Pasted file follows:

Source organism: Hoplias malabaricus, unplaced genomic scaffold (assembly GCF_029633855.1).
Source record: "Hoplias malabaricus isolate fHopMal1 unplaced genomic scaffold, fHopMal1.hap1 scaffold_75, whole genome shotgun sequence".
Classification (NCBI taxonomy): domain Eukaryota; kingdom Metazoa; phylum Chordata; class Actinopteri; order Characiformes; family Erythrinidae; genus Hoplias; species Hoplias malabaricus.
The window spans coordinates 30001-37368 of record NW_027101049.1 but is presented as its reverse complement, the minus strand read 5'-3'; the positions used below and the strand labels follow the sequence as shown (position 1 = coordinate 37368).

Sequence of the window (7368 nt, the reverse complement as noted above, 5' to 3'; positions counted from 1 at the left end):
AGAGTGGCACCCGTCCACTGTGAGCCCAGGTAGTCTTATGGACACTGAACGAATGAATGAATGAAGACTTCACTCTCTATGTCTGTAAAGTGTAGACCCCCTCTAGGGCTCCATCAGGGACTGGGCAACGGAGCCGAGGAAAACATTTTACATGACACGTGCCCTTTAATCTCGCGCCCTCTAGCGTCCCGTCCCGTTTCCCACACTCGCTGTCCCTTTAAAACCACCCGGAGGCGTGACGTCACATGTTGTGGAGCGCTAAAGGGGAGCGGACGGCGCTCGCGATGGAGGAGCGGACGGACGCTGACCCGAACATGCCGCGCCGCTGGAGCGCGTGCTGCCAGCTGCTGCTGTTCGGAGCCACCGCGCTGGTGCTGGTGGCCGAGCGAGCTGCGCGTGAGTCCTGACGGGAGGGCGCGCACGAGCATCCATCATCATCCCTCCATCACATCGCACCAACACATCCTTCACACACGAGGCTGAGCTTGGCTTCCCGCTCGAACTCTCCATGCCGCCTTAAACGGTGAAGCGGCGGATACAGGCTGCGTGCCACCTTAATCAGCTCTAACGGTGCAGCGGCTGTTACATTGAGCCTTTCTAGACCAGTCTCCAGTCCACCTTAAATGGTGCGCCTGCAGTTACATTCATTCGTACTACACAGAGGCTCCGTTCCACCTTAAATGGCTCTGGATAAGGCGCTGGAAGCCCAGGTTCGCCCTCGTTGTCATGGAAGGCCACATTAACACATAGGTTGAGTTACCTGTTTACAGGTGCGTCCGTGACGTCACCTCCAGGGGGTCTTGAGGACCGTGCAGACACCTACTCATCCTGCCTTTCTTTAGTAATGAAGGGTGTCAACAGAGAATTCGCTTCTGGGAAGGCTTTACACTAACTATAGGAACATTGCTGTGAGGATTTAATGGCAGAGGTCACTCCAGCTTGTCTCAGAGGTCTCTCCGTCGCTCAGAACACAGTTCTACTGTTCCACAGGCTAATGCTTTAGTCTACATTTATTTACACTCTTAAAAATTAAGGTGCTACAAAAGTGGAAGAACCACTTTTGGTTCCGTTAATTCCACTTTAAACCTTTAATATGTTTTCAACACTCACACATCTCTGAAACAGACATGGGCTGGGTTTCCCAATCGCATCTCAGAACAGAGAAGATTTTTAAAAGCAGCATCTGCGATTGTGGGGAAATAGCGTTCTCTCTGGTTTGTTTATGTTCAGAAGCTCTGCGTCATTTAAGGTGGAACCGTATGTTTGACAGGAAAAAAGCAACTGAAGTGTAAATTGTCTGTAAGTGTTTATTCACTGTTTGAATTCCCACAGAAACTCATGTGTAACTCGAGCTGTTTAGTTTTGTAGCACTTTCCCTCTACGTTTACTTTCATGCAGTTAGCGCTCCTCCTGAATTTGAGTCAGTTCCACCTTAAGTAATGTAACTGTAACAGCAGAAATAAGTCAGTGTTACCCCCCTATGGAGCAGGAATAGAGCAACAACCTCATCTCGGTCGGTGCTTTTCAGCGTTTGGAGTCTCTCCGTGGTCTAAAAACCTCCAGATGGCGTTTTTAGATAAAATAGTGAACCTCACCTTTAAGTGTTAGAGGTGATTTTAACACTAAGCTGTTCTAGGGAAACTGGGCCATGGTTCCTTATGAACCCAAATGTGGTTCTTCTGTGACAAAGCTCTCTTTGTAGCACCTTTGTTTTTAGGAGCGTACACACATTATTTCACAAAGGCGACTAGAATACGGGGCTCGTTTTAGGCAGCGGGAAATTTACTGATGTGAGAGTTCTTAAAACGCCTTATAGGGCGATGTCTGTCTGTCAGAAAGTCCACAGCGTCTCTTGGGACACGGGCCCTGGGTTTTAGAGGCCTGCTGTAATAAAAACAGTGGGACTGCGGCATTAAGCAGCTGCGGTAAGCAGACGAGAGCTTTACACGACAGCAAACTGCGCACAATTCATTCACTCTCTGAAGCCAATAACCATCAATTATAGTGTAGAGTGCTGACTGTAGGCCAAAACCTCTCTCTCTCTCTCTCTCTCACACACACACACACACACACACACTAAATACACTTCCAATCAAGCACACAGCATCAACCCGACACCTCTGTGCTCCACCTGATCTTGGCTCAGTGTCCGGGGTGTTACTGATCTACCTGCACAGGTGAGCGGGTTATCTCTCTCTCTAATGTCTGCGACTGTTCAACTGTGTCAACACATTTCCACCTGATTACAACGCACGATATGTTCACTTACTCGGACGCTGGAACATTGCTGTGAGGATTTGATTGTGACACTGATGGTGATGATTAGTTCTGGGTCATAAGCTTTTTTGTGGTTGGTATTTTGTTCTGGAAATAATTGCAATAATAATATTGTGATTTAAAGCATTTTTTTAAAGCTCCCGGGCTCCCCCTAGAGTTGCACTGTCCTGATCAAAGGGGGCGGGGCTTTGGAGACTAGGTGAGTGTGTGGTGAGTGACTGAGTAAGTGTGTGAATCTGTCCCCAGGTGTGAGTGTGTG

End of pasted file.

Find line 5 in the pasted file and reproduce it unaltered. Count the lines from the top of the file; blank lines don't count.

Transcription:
Sequence of the window (7368 nt, the reverse complement as noted above, 5' to 3'; positions counted from 1 at the left end):